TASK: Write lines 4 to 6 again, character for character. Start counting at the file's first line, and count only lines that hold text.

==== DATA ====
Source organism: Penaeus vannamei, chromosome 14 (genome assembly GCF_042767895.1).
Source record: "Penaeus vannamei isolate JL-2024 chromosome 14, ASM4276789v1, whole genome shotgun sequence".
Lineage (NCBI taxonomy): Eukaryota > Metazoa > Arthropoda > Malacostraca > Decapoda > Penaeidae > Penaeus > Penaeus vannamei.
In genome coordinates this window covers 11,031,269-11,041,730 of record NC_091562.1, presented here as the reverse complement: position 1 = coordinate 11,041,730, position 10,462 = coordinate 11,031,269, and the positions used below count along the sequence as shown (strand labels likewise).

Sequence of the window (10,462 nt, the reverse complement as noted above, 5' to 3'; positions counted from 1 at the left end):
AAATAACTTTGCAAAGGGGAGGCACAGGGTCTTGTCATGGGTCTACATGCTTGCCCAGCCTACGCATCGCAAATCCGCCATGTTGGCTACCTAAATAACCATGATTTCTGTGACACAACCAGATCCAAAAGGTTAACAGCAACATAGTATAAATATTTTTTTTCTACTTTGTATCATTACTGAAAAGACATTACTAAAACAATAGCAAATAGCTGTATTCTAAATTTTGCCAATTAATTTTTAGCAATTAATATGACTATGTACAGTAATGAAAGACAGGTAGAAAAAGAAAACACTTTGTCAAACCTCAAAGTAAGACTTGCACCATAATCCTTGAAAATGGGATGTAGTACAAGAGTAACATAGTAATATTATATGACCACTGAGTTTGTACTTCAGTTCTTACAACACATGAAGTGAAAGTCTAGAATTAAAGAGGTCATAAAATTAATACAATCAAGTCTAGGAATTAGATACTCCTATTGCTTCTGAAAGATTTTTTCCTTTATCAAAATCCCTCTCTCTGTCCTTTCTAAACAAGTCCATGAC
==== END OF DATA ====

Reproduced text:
In genome coordinates this window covers 11,031,269-11,041,730 of record NC_091562.1, presented here as the reverse complement: position 1 = coordinate 11,041,730, position 10,462 = coordinate 11,031,269, and the positions used below count along the sequence as shown (strand labels likewise).

Sequence of the window (10,462 nt, the reverse complement as noted above, 5' to 3'; positions counted from 1 at the left end):
AAATAACTTTGCAAAGGGGAGGCACAGGGTCTTGTCATGGGTCTACATGCTTGCCCAGCCTACGCATCGCAAATCCGCCATGTTGGCTACCTAAATAACCATGATTTCTGTGACACAACCAGATCCAAAAGGTTAACAGCAACATAGTATAAATATTTTTTTTCTACTTTGTATCATTACTGAAAAGACATTACTAAAACAATAGCAAATAGCTGTATTCTAAATTTTGCCAATTAATTTTTAGCAATTAATATGACTATGTACAGTAATGAAAGACAGGTAGAAAAAGAAAACACTTTGTCAAACCTCAAAGTAAGACTTGCACCATAATCCTTGAAAATGGGATGTAGTACAAGAGTAACATAGTAATATTATATGACCACTGAGTTTGTACTTCAGTTCTTACAACACATGAAGTGAAAGTCTAGAATTAAAGAGGTCATAAAATTAATACAATCAAGTCTAGGAATTAGATACTCCTATTGCTTCTGAAAGATTTTTTCCTTTATCAAAATCCCTCTCTCTGTCCTTTCTAAACAAGTCCATGAC